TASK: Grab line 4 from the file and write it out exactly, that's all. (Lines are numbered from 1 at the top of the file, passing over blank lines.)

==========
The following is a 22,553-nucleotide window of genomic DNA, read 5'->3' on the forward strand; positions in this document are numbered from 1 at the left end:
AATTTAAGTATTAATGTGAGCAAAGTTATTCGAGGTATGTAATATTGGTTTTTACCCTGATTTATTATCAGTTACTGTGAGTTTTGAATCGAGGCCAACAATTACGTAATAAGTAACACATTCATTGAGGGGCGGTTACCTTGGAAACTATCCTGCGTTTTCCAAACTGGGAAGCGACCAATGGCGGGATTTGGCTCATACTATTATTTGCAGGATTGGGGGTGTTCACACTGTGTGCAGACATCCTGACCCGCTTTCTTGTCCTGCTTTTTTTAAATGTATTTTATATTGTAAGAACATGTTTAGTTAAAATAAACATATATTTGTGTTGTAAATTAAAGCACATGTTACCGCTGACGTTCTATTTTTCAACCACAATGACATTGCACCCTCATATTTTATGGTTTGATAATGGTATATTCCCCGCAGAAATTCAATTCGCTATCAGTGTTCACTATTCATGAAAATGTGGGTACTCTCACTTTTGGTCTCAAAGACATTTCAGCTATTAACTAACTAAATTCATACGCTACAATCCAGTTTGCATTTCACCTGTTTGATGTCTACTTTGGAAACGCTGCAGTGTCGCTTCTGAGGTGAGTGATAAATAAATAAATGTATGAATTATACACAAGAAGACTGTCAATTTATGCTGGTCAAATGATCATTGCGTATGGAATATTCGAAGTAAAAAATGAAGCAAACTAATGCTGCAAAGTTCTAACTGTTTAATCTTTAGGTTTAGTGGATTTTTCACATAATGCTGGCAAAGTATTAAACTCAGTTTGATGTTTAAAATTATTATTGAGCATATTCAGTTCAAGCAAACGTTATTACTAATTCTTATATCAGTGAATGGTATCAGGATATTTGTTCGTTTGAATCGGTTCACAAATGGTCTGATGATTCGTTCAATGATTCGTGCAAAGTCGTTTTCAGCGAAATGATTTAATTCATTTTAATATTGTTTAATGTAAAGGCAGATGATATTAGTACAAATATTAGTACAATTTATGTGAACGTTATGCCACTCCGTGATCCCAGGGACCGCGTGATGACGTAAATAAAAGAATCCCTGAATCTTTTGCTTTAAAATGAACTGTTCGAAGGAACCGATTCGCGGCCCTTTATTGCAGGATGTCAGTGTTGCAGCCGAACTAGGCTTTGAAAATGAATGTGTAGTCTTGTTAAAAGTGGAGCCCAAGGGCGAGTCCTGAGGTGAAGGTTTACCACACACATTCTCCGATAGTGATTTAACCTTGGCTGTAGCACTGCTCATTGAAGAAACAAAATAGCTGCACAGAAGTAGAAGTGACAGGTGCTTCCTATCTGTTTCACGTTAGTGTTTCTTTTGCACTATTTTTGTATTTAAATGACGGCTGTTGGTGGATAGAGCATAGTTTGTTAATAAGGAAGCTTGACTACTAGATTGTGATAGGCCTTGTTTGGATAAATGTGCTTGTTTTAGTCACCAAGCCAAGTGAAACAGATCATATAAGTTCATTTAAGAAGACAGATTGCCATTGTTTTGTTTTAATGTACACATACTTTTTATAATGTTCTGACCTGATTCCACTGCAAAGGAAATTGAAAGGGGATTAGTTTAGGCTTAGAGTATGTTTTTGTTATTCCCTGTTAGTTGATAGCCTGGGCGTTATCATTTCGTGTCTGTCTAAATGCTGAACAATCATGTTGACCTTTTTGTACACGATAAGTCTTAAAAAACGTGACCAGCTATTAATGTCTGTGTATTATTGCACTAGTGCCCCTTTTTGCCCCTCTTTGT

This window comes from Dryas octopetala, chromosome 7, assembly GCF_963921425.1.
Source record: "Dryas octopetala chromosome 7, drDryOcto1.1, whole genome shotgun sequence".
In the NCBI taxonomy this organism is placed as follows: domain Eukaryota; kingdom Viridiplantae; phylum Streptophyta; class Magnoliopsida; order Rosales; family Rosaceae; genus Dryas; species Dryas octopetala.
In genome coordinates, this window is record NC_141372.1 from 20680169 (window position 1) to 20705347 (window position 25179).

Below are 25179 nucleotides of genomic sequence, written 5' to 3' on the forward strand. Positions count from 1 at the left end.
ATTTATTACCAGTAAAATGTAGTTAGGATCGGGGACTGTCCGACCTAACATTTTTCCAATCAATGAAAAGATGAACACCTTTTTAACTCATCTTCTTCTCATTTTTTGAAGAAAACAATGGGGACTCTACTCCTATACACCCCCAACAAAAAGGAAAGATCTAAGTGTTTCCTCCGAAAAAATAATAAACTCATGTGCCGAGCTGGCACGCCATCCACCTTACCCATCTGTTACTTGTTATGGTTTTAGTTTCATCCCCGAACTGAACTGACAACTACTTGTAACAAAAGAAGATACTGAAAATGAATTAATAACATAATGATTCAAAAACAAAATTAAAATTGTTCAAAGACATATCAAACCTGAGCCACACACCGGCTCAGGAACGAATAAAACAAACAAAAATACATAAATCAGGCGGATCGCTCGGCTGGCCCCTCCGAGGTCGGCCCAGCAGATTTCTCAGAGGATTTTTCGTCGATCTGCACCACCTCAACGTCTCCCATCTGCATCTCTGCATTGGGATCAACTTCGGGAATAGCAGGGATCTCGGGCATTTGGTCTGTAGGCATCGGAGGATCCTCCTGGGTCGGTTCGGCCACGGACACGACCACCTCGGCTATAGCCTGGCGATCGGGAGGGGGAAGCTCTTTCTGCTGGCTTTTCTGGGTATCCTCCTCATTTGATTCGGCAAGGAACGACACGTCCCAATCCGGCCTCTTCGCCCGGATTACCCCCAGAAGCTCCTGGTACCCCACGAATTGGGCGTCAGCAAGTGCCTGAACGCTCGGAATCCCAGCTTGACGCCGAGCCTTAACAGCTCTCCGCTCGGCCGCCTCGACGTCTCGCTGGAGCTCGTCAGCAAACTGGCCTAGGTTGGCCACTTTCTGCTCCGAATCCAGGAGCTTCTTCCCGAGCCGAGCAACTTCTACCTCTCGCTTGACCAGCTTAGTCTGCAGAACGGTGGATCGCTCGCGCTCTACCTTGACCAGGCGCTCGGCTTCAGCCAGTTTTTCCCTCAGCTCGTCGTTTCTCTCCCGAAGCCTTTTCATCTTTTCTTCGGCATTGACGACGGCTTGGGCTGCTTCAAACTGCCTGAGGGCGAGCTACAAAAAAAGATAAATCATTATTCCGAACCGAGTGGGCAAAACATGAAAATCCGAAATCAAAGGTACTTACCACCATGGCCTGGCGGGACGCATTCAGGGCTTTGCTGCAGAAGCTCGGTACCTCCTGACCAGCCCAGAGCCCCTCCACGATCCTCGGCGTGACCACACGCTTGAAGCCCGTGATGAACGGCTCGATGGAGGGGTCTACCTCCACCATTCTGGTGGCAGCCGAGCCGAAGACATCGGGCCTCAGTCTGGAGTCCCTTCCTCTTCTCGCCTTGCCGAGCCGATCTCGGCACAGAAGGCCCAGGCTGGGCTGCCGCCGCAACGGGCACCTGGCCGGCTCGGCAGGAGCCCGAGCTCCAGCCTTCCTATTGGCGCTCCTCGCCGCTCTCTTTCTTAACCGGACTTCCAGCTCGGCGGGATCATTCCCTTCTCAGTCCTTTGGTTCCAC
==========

Source record: "Dryas octopetala chromosome 7, drDryOcto1.1, whole genome shotgun sequence".